Theology and apologetics
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John Walvoord (1910-2002) was a past president of Dallas Theological Seminary (1952-1986) and a prolific author. He was probably best known for his advocacy of dispensational theology and of pre-tribulation ‘rapture’ theology with respect to eschatology. In his book, Jesus Christ Our Lord, Walvoord offers a systematic presentation of the person and work of Jesus Christ.
What Are Students Learning At Yale? A Review of Dale Martin’s Introductory Lecture on the New Testament
Watching Dale Martin teach his introductory lecture raised a number of concerns for me — not primarily because I disagree profoundly with many of Dr. Martin’s conclusions but because a significant number of the ‘facts’ he delivers in his presentation are quite simply false on a factual level, or otherwise misleading.
Have you ever pondered what thinking patterns are most conducive to good reasoning and well supported conclusions, and how one might avoid the pitfalls of confirmation bias and self-deception?
The book of Daniel contains many detailed and specific predictive prophecies concerning the course of world history, and this has prompted many higher critical scholars to date Daniel to the second century B.C., during the Maccabean revolt against the Seleucid emperor Antiochus IV Epiphanes.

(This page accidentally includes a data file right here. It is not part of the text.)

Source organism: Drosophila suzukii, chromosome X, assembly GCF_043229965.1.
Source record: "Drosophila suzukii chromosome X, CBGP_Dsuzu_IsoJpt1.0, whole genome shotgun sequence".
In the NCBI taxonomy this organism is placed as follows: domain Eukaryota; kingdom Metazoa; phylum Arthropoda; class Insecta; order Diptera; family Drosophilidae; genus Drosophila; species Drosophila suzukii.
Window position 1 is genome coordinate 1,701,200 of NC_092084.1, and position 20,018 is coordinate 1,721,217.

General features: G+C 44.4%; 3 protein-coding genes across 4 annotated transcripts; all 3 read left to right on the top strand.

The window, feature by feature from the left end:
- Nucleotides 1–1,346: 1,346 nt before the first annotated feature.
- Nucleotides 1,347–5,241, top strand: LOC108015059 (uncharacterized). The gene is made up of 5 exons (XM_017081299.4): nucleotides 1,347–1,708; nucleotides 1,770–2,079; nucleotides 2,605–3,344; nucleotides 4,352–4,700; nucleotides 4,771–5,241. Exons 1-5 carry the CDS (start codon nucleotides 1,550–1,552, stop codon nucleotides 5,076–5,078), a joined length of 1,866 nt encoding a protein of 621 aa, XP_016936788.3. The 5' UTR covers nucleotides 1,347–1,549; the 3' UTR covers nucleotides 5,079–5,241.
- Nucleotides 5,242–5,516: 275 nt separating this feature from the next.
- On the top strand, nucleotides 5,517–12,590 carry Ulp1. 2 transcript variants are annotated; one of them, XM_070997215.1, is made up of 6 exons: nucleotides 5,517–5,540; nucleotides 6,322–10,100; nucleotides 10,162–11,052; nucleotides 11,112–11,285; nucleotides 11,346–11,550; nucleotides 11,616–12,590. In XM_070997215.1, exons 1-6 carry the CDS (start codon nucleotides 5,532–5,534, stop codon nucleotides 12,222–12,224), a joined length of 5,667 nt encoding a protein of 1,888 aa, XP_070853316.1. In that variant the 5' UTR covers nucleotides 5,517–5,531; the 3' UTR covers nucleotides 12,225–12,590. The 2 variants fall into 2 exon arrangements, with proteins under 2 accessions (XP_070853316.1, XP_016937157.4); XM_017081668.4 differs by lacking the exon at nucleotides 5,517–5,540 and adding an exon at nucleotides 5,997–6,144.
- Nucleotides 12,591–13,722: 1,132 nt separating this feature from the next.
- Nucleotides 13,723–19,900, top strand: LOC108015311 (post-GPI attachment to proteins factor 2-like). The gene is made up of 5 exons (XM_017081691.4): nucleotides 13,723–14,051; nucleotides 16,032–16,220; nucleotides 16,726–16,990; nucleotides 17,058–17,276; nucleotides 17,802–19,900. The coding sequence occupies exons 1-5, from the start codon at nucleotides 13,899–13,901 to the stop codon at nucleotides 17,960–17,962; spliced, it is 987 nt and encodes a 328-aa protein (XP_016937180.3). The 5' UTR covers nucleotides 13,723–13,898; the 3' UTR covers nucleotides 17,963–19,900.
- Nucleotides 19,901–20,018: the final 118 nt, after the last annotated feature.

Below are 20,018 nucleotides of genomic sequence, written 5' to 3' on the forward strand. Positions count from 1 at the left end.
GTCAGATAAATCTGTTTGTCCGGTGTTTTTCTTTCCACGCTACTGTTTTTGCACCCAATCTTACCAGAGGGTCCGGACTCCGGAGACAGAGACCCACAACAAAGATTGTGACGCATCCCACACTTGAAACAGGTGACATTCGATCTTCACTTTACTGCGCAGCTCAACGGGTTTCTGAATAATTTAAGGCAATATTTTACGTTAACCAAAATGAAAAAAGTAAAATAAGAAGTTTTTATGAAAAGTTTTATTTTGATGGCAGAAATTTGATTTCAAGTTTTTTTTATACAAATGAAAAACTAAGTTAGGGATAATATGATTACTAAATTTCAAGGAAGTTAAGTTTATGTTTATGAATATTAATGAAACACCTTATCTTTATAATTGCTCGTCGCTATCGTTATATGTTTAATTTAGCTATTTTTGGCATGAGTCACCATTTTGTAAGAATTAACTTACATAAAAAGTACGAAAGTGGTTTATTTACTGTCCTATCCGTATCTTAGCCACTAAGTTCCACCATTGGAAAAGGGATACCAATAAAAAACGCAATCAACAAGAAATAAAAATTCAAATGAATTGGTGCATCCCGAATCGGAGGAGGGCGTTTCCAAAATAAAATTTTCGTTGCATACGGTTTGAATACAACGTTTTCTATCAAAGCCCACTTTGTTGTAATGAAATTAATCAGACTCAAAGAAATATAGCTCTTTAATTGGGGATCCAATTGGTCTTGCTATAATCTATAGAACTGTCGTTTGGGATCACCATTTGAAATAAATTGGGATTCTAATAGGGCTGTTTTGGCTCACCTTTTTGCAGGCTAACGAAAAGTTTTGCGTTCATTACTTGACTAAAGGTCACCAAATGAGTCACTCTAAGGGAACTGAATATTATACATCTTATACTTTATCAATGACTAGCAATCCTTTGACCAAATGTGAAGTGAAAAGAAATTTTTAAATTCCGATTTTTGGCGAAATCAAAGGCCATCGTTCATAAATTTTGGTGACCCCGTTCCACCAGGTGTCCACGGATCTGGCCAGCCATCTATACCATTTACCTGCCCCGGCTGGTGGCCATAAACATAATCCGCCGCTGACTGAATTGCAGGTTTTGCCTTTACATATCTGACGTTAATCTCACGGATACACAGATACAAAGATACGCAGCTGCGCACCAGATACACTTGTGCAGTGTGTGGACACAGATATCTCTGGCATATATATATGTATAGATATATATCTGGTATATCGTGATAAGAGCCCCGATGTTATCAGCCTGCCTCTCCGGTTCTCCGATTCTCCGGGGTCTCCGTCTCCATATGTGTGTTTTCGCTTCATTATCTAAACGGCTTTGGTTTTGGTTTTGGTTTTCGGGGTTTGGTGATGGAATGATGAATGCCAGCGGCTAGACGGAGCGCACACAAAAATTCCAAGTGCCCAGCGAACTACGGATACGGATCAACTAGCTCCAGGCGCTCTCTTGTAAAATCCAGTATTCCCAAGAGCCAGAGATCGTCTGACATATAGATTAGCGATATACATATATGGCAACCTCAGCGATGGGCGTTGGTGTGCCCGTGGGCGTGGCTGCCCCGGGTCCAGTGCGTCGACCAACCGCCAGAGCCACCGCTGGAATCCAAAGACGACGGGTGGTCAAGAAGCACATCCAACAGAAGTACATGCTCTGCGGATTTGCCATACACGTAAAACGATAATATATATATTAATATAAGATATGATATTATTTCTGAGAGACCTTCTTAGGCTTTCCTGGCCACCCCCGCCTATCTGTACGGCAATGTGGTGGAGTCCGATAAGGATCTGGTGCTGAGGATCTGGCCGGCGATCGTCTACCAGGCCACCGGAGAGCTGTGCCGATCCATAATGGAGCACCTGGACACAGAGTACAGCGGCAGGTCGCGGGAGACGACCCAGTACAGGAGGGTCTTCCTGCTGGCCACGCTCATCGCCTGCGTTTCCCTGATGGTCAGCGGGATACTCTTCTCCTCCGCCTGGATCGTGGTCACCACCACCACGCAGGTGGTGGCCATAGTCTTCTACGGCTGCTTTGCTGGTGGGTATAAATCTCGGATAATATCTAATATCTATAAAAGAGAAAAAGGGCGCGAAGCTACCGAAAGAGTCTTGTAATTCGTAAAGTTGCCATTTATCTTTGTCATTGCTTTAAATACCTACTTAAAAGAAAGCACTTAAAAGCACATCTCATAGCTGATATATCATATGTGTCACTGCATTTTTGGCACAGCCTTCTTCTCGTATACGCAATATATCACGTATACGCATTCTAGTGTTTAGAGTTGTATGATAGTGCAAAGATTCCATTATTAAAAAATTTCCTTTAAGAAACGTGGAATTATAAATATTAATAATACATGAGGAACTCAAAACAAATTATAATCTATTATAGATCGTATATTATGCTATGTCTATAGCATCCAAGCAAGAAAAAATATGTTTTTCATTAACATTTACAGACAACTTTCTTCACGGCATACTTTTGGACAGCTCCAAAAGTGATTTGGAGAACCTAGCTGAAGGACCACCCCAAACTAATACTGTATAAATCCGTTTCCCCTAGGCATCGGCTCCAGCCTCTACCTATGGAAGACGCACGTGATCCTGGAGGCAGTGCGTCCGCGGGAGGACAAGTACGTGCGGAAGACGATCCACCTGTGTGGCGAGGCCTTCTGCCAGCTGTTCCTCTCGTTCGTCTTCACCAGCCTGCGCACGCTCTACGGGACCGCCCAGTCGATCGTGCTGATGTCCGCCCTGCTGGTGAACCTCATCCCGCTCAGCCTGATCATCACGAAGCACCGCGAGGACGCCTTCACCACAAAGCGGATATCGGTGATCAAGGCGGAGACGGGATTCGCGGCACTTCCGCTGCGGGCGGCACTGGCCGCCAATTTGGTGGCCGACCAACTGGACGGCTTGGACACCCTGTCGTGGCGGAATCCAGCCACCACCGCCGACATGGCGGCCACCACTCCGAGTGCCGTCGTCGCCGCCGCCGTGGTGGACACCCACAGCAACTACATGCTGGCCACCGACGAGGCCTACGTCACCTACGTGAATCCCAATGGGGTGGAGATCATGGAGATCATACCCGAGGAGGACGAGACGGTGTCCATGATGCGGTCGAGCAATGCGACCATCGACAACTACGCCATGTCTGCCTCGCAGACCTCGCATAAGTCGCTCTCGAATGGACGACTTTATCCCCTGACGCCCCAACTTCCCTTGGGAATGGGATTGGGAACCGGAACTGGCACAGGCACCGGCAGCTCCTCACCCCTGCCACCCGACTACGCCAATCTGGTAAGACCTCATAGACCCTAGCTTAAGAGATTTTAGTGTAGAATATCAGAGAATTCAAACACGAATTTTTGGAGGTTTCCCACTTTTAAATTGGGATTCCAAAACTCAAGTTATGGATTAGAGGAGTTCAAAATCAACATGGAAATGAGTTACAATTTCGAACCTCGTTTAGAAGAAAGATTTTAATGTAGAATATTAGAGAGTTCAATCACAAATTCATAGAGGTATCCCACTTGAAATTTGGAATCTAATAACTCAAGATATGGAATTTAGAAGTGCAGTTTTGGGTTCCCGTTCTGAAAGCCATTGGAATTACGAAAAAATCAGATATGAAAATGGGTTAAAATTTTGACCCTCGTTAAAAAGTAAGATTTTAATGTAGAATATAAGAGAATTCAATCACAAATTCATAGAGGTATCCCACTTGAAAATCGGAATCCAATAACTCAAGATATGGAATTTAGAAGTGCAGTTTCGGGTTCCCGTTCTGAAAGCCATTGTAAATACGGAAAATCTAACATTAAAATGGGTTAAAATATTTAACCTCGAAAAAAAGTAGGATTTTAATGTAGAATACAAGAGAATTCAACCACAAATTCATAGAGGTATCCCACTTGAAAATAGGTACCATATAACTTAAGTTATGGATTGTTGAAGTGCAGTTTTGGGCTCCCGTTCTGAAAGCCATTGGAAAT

Below, I present an annotated bibliography of books and articles I have found valuable on the topic of the New Testament use of the Old Testament. I do not necessarily agree with the content of every resource that I list in an annotated bibliography, but I trust that readers will find this a helpful resource for acquiring information about the topic.
Multiple times throughout the podcast, Ehrman points out that it is possible to make nearly any two contradictory texts harmonize if you try hard enough. This is true, but it is likewise possible to make nearly any two complementary texts contradict if you try hard enough.
Matthew L. Hartke is a former Christian who hosts the blog “Resurrection Review,” on which he analyzes and discusses the origins of Christianity. A correspondent recently brought to my attention an article posted on Hartke’s site, provocatively titled “Five Reasons to Doubt the Resurrection” and asked me if I could respond to it.
Ehrman published two blog posts, claiming that the idea that Jesus is Himself Yahweh is a recent doctrinal innovation, completely foreign to the New Testament and the ancient church. Ehrman even goes so far as to say that this is the view of only “some conservative evangelical Christians” and that “I’ve never even heard the claim (let alone a discussion of it) until very recently.”
Book Review: Canon Revisited – Establishing the Origins and Authority of the New Testament Books, by Michael J. Kruger
What is the proper epistemological paradigm for determining the content of the New Testament canon? On what basis can a Christian confidently assert that the twenty-seven books that now comprise what we call the New Testament are divinely endowed with Scriptural authority?